Nineteenth in a series.
At the end of my previous post, I wrote: "So, how to maintain and nurture our right minds, enhancing our pain management skills and letting pain take us to spiritual enlightenment? I will explore some strategies in my next post."
What was I thinking? Who thinks she can explain all that at all, let alone in one post? Way too ambitious, I realize, now that I come to actually write the post. I must pull back on my expectations.
I think I'll just stick with the word, "strategies."
Here are pain management strategies that I use and that also enhance my spiritual life. Indeed, I often use them interchangeably:
I have posted about meditation here and here, and you will find other posts if you click on the meditation label in the column to the right. So I am not going to repeat what is in them today. But what I want to remark on today is how meditation and other calming practices (prayer beads, quiet reflection, small rituals -- as described in the second link, above), form a lovely, symbiotic relationship between pain management skills and spiritual growth.
Here's how it worked for me: I began meditation strictly as a spiritual practice; after a few years, and as my migraines worsened, I noticed that I felt better -- calmer, more relaxed, more accepting of the reality of my pain -- after meditating; I began using meditation tools such as deep breathing, mantras and focusing the mind when I was in pain; meditation for pain became meditation for spiritual growth became meditation for pain...
Another way to describe it is to say that bringing spiritual tools to pain management brought spirituality into pain management. With chronic pain, the result is that spirituality pervades all of one's life: something I have longed for and tried to make happen with no success. But here it is, having snuck up on me through the back door labeled, Migraines.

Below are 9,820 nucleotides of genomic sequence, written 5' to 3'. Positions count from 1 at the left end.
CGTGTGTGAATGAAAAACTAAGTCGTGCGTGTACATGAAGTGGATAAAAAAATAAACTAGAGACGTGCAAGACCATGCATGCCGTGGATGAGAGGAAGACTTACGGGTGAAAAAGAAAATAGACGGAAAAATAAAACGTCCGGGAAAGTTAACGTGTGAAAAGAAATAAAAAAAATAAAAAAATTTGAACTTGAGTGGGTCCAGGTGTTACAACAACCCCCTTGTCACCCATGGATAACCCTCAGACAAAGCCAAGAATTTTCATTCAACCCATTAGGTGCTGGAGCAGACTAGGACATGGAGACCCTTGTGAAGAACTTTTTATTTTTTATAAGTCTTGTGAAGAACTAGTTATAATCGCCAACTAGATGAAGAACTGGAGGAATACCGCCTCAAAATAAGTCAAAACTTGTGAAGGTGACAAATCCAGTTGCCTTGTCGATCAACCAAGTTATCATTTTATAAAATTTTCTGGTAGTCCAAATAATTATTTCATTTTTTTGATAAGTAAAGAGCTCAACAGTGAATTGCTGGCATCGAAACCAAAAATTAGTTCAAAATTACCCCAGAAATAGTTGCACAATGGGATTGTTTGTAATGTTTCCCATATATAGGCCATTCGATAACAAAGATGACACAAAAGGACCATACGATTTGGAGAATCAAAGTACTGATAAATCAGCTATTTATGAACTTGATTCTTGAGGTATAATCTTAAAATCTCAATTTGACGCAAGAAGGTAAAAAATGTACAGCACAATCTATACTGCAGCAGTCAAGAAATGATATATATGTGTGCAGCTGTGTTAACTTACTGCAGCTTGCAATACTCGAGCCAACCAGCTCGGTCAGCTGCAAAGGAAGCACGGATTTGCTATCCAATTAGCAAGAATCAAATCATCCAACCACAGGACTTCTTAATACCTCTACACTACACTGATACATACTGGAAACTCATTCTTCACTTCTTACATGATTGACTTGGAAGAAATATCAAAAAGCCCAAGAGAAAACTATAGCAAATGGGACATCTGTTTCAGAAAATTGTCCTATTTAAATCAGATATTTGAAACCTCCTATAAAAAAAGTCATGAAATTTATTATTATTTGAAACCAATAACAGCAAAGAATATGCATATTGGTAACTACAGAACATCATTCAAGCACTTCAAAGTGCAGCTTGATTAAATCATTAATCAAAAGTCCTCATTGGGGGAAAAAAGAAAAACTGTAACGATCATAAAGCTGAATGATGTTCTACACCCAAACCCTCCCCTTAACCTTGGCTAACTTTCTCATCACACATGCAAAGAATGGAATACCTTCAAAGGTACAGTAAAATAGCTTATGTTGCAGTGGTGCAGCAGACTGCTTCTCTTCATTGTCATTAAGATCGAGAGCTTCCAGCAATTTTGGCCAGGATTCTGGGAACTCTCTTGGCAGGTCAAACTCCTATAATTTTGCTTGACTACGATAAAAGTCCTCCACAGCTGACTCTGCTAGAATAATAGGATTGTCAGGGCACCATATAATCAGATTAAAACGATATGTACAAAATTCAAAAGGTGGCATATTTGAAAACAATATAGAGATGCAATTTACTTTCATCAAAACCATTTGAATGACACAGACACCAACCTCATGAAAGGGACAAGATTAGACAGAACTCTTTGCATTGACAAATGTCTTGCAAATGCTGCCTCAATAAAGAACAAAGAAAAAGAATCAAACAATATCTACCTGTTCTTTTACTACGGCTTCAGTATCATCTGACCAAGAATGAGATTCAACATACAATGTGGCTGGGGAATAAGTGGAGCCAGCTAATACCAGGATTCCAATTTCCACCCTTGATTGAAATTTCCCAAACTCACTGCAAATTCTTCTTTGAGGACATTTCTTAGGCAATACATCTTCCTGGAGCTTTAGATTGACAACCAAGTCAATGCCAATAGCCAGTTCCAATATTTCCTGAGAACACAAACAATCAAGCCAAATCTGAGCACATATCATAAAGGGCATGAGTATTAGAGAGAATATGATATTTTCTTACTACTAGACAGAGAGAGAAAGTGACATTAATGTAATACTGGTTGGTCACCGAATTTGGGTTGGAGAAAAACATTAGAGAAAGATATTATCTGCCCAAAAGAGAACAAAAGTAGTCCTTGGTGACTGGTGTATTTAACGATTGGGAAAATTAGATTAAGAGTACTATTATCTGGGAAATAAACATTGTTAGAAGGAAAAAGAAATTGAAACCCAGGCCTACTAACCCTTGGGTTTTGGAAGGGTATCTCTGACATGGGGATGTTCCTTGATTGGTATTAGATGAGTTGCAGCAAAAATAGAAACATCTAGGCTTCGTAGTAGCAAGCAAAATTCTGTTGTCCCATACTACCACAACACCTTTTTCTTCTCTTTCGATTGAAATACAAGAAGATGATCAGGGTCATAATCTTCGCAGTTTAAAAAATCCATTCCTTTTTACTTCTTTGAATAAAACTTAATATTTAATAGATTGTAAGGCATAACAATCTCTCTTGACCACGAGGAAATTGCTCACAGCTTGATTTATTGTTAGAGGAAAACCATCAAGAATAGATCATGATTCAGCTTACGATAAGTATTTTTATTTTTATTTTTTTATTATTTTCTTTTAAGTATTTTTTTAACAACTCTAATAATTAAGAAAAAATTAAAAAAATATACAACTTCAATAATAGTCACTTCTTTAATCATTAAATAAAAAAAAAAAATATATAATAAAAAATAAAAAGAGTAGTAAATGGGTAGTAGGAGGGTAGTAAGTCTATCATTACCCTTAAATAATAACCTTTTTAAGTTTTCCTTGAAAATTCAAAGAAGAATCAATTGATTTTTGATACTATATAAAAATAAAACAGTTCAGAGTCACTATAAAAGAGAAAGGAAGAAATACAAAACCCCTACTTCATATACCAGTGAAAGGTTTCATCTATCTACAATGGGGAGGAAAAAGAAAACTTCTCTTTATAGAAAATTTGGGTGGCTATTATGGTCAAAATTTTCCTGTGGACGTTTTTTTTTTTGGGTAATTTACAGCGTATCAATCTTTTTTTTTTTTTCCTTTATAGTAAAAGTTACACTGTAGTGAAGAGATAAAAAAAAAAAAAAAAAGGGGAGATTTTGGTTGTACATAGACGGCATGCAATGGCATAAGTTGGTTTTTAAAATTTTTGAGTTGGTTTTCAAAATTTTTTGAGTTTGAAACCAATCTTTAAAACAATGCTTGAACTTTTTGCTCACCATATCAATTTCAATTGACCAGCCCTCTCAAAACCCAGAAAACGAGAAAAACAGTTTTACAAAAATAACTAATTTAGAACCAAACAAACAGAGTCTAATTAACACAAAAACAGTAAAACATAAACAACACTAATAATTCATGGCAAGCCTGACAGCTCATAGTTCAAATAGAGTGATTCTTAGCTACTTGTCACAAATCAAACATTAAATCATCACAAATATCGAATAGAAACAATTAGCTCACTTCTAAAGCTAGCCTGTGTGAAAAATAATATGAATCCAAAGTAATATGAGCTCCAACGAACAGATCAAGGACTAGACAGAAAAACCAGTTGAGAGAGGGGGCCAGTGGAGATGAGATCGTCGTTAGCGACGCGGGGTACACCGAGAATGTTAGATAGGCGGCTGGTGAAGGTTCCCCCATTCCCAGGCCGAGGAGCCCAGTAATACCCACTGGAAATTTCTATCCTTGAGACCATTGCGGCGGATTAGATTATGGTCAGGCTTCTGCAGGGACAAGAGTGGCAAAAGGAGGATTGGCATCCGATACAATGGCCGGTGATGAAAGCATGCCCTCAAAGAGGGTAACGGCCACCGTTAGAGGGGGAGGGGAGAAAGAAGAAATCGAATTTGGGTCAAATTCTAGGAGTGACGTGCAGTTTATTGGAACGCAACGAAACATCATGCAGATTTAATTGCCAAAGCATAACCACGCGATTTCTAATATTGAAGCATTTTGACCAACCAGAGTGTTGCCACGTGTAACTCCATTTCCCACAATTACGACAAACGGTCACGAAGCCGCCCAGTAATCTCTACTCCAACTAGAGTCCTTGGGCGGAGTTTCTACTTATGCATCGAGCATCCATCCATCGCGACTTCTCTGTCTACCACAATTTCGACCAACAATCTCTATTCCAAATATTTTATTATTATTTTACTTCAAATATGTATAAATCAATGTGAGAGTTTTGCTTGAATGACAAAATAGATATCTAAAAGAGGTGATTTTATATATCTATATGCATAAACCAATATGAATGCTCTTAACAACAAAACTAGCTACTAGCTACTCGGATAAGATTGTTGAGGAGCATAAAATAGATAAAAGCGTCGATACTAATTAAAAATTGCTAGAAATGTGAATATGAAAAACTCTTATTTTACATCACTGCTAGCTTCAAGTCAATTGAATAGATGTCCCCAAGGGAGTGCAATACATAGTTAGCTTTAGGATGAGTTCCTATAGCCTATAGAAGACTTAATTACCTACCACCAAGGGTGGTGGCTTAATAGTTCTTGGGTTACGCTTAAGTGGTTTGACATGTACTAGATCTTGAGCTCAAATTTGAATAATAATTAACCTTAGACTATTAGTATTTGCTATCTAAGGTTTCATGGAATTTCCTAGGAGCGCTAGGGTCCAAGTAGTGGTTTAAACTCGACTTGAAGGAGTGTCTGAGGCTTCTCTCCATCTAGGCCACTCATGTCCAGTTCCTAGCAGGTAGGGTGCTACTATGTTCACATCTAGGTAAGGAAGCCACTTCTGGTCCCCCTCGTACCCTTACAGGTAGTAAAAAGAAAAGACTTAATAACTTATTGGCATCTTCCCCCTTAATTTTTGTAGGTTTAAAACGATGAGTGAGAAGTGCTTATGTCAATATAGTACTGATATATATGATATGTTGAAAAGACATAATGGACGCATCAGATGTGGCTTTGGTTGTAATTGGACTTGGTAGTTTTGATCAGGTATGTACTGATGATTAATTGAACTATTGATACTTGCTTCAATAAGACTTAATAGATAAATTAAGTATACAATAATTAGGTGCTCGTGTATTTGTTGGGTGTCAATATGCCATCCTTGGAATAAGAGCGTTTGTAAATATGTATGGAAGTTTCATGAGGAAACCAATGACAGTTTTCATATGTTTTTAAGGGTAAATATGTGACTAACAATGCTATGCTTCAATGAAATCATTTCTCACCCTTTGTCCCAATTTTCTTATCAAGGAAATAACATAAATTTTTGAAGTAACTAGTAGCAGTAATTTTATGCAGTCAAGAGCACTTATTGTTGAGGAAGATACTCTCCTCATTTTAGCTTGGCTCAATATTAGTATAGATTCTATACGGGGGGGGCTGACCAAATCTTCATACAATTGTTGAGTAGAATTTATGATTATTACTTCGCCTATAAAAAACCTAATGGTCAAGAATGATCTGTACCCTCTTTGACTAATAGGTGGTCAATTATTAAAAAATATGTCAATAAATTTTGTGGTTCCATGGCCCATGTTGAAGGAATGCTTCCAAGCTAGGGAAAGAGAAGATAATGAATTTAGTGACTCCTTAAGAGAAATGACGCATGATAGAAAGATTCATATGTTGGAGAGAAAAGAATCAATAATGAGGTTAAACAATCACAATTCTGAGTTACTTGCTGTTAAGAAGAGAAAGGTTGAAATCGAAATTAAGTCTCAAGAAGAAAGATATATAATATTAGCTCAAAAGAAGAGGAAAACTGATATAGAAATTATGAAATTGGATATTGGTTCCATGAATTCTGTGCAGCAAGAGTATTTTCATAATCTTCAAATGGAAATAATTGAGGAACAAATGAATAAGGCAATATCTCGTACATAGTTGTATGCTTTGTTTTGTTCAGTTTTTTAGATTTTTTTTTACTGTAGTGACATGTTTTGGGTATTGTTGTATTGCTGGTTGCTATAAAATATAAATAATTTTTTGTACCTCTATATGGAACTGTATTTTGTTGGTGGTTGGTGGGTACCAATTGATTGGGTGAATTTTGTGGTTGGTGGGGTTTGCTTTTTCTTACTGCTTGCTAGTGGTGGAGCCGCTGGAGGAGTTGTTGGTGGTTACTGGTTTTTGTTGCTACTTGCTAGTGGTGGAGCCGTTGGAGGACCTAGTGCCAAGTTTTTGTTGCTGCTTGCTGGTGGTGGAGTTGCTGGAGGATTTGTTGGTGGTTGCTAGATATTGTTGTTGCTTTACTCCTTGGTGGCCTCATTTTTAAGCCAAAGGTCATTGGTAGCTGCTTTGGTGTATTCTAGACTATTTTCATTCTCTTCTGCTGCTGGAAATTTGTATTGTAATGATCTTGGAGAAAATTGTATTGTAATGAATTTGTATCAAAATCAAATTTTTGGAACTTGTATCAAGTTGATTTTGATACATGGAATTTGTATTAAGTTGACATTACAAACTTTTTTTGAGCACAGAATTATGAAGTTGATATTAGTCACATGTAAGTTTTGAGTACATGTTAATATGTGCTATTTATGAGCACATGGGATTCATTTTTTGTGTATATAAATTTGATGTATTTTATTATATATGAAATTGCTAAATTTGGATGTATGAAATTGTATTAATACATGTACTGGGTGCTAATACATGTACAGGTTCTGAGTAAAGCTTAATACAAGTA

DEEP RELAXATION and INHABITING THE BODY
I have posted about deep relaxation and inhabiting the body here, and there are other posts to read if you click on the relaxation label in the column to the right.
For today -- and briefly, because an on-coming migraine is affecting my ability to think and type -- the point about relaxation and paying attention to (or, inhabiting) one's body, is that there is a paradox here that leads us to a deep spiritual truth. And that is this: when we fully inhabit our bodies, allowing muscles to relax, feeling our pain with judgment or fear, and feeling the fullness of life that is within, then we come closest to God. Or Allah, or Jehovah, or Brahma, or the Divine, or the Now, or the Creator, or whatever we choose or have been taught for naming our Source.
Eckhart Tolle, in his book, The Power of Now, tells us that presence is a "higher dimension of consciousness" that opens the door to the Now. And he says that the body is a portal to presence:
"Observe the rhythm of your breathing; feel the air flowing in and out, feel the life energy inside your body. Allow everything to be [yes, even your pain - cdm], within and without."
The Hindu practice of yoga is a means to spiritual enlightenment through the body. Some Christians practice body prayer. Jewish spirituality includes sitting Shivah after a death; a way to express mourning with the body. There are, I am sure, many more religions that use the body as an entry to spiritual understanding and growth. It works for pain as well.
And that is all I am capable of for now: it is time to practice some pain management skills and enhance my spiritual life.
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